MUSEO di MINERALOGIA UNIVERSITÀ di ROMA "La Sapienza"
Piazzale Aldo Moro 5, 00185 Roma, Italia
Pope Leone XII
Pope Pius IX
Lavinio de' Medici Spada
Description of the collection
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THE HISTORY OF MUSEUM
The Museum of Mineralogy, University of Rome "La Sapienza " was founded on November 13, 1804 by Pope Pius Vll with breve "Uberes dum menti Nostrae.." and was inaugurated in 1806 in its first building the Sapienza palace, by the architect Gian Lorenzo Bernini, which was then a university building and now houses the State Archives.
The first curator was Father Carlo Giuseppe Gismondi (1762-1824), from the "Congregazione dei Chierici Regolari delle Pie Scuole della Madre di Dio" a distinguished mineralogist, as we can see by the honor conferred on him by K.C.R. von Leohard when he named after him a new mineralogical species, the zeolite gismondite from Capo di Bove near Rome (1817).
The collection entrusted to Gismondi had been started under previous Popes, but most of it had been acquired by Pius VII through the purchase of the collection of Camillo Clerici, a naturalist from Verona (1116 mineral and 88 rock specimens from Europe and India).
The official inauguration of the collection took place on October 27, 1806 with the participation of Pope Pius VII himself, who visited the Museum and, according to the chronicles of the time, spent about two hours there. To mark this event, a cust sculpture of Pius VII and a memorial stone were placed in the Museum; both of them are now installed at the entrance of the present Museum gallery. For that occasion Gismondi also wrote the first catalogue of the Museum Catalogo Sistematico e Ragionato della Collezione Mineralogica appartenente all'Archiginnasio della Sapienza.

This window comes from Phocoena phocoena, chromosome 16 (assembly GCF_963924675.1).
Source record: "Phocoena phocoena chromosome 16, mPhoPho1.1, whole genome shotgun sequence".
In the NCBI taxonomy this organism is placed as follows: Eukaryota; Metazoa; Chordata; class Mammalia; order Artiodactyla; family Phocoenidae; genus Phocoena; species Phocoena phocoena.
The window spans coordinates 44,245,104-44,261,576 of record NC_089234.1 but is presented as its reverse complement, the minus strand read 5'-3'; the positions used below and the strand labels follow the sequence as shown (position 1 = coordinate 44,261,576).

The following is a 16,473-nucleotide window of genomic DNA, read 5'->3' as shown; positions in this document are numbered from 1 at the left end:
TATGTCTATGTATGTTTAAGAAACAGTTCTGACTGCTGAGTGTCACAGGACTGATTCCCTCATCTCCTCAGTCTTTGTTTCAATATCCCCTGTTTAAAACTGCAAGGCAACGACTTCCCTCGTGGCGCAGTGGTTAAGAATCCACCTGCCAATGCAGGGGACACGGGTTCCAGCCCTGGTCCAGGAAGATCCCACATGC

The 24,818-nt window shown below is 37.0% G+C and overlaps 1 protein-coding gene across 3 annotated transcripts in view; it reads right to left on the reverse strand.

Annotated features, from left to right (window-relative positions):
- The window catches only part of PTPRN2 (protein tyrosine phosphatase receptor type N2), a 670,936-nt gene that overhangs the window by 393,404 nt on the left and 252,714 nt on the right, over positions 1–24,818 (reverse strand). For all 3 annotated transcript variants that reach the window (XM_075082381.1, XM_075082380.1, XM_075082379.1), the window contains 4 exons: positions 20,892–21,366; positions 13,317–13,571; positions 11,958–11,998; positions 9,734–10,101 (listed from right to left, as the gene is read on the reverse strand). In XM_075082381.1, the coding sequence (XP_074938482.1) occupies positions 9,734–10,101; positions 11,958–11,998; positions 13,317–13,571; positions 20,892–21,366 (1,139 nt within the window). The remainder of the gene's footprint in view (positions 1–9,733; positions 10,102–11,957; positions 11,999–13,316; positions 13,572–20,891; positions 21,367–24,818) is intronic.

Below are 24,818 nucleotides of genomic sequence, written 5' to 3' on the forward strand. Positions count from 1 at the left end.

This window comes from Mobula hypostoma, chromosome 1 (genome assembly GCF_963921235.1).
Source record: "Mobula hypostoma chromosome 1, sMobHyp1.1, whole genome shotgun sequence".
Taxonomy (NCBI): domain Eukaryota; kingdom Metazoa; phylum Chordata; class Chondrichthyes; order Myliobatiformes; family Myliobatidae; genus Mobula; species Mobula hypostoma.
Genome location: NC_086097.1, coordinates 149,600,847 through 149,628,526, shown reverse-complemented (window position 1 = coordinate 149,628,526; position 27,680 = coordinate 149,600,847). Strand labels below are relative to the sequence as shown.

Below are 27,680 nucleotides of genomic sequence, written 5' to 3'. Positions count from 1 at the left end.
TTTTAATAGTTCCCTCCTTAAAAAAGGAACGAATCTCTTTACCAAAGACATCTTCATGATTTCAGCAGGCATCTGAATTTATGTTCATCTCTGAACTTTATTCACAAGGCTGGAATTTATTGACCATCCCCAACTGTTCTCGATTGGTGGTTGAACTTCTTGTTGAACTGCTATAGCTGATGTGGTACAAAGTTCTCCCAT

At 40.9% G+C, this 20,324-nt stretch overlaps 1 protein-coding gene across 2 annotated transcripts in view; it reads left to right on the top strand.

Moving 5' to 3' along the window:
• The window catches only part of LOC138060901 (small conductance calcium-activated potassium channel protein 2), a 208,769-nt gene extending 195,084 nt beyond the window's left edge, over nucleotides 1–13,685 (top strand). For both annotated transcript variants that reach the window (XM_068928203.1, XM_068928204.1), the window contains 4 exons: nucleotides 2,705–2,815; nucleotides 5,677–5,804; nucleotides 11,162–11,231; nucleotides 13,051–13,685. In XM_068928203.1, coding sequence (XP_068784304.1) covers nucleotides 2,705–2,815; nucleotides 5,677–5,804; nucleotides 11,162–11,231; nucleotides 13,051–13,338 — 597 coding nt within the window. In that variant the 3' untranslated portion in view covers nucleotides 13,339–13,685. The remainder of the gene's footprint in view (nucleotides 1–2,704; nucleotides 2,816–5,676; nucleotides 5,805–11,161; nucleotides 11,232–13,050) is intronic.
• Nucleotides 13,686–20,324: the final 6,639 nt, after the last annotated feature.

Father Gismondi was followed in 1824 by Pietro Carpi, who was instrumental in obtaining to important acquisition: the Dactyliotheca, a donation of Pope Leo XII and the private collection belonging to the pontifical prefect at the time, Monsignor Lavinio de' Medici Spada (1801-1863), donated by Pope Pius IX..
However, the real "father of the Museum" was the mineralogist Giovanni Strüver (1842-1915) a former assistant of the famous mineralogist and stateman Quintino Sella. Stuver discovered sellaite and gastaldite. His name was given to strüverite by a distinguished student of his, Ferruccio Zambonini. During his time at the Museum, Strüver managed to acquire a further 10.000 samples, which were the result of collecting expeditions in Latium, on the island of Elba and in the Piedmont Alps, and of exchanges and shrewd acquisitions. When he died at least 896 mineral species out of the 900 that were known at the time, were represented in the Museum collections. along with almost all the Italian meteorites.
In 1935, Federico Millosevich (1875-1942) senator of the Italian Kingdom moved the Museum to its present location, a building in La Sapienza University Campus which was built by the rationalist architect Piacentini.